It's a description that strikes fear into the heart of investors. Death Cross. The rarely-seen technical event that signals even more downside for stocks ahead -- even more than the selling that caused the so-called death cross in the first place.
Except, it's complete and utter nonsense, if history is any indication.
On the off-chance your reading this and haven't heard, on Friday, the Dow Jones Industrial Average's 50-day moving average line crossed below its 200-day moving average line. It's a suggestion that the market's momentum has taken a turn for the worst, and it's more than just a little volatility. It's a new trend, that took on the order of 50 trading days to create. That many days of anything is certainly bound to establish momentum that's moving in the wrong direction, right?
Maybe. But, probably not. The statistics certainly don't support the premise. But, first things first... a look back at some of the Dow's most recent death cross events.
The last time we saw it happen was back in December of 2018. You may recall it was a scary time for stocks, which had fallen for weeks with no end in sight. Take a look. Four days later the market was making a bottom. One month later the Dow was up 4% from the death cross day, more than offsetting that last four days of post-death-cross weakness. Six months later the Dow Jones Industrial Average had gained 16.5%.
Before that the last death cross we had seen was early 2016.... January 13th, to be precise. In that case it did remain suppressed for a while, though not for too terribly long. Within three months of the death cross day, the blue chip index was up 11%. Six months after the fact it had gained a little more than 15%, and was up 17% from the low hit on January 20th.
The time before that wasn't quite as fruitful, though notice that death cross for that instance took shape shortly before the early-2016 materialized -- August 11th, 2015, specifically. That one was a bit problematic, though hardly a killer. The Dow Jones Industrial Average was down more than 4% a month later, and down 2.3% six months later. But, that "six months later" was only a few weeks after the January 13th death cross, which proved to be a good entry window.
Before that, the Dow dished out a death cross on August 24th of 2011, and one on July 7th, 2010. Six months later the index was up 15% and 20%, respectively. It's the one before that 2010 instance, that's got people so worried.
It won't be difficult for veteran investors to figure that one out. It took shape in early January of 2008, shortly after the whole subprime mortgage house of cards began to collapse. One month later the Dow was down a little more than 3%, though it held steady for a few months before falling to a 13.3% loss six months after the event. The market had already lost ground before that death cross took shape though, and continued to drift lower well after the January 3rd of 2008 though. In fact, the bottom wasn't hit until March of 2009, after stocks lost roughly half of their value.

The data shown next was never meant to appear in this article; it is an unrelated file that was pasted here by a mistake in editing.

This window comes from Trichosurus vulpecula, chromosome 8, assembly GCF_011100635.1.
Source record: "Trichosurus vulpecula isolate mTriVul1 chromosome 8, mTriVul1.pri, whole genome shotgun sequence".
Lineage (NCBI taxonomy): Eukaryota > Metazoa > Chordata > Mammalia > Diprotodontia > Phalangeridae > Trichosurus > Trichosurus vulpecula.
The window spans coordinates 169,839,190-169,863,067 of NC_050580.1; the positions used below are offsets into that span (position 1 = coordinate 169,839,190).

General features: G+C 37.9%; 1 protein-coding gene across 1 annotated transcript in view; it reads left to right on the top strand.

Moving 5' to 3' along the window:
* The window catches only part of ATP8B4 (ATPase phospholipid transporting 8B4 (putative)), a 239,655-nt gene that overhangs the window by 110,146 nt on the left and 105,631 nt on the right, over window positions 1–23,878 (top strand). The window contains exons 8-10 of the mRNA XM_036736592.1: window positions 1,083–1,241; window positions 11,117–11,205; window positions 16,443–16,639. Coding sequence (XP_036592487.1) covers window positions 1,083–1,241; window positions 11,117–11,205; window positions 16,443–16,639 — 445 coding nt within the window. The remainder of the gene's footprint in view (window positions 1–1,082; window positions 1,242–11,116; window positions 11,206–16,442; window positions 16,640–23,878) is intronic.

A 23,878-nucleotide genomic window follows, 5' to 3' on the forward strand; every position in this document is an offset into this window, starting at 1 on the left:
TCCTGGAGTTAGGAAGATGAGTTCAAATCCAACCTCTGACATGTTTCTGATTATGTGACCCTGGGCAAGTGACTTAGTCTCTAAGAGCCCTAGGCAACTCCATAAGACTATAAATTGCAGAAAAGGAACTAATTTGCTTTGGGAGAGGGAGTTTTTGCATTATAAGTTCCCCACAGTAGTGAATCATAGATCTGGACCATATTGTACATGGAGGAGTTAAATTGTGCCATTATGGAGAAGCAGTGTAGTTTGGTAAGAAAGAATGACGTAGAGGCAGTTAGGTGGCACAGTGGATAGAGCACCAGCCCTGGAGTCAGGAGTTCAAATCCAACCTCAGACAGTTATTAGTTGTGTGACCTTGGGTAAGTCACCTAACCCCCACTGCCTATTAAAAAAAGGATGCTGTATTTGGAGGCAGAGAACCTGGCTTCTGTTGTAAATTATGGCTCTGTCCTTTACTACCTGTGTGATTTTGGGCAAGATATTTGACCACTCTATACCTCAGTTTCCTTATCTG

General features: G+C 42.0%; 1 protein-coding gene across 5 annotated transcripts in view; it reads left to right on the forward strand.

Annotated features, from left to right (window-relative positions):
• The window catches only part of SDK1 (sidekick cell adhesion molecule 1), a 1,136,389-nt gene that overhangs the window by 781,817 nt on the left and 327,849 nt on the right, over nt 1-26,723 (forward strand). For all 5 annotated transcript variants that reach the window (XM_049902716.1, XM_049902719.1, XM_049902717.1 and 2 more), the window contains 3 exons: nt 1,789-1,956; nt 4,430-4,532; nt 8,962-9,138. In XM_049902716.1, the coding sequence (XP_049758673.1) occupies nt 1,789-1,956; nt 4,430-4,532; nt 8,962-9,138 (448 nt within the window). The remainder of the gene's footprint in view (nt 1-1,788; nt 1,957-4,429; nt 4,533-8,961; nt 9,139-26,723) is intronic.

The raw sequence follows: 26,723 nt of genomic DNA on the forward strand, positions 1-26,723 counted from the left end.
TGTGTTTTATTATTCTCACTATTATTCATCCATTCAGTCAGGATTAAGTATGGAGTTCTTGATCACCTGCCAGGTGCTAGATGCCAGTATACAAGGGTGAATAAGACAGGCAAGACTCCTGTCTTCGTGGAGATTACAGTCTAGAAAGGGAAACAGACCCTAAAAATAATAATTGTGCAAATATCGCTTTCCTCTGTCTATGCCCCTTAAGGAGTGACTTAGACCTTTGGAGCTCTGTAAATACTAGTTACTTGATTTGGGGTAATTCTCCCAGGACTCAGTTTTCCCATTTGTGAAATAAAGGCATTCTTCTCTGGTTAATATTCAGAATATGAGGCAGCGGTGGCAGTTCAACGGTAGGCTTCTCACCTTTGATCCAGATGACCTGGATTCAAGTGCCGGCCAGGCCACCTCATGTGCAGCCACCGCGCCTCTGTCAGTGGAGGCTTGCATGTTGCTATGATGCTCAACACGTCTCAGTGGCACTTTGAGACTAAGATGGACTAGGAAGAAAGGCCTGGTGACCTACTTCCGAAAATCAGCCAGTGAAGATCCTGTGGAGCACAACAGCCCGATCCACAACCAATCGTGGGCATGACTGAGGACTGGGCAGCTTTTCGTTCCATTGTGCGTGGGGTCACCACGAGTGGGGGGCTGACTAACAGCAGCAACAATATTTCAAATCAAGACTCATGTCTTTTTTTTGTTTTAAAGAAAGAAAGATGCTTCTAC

Given the possibility of a repeat of that 2008 meltdown, it's easy to be worried about last week's death cross. And, this one may well be a glimpse of what's to come, particularly if the coronavirus outbreak isn't curbed and instead is allowed to keep spreading. Industry is shut down. Trade is stifled.
The response to quell the outbreak as well as the response to jump-start the economy has been overwhelming though. That's the good thing about disasters and corresponding economic collapses. The whole world pulls out all the stops to fix what's broken. We frequently come out of such events stronger than over, due to the strong response to bring a quick end to the trouble.
With all of that being said, the overall stats of previous death crosses from the Dow Jones Industrial Average. Going all the way back to the 2001 death cross that finally up-ended stocks unduly swept higher in the dot-com craze, the average one-month return following a death cross of the 50-day and 200-day moving average is a 1.4% loss. On average, the Dow is up 2.6% within three months, and had gained an average of 5.1% by six months.... not bad, considering the nastiness of the dot-com collapse as well as the subprime mortgage meltdown.
And the odds are in your favor. Of those twelve death crosses, in eight of them the market was higher six months later. It appears to take a full-blown recession being in place for death crosses to mean anything dire. If that's the bet you want to make, then fine. If you don't actually believe a recession is inevitable though, then don't sweat the headlines about the chart event. It may actually be a buying opportunity.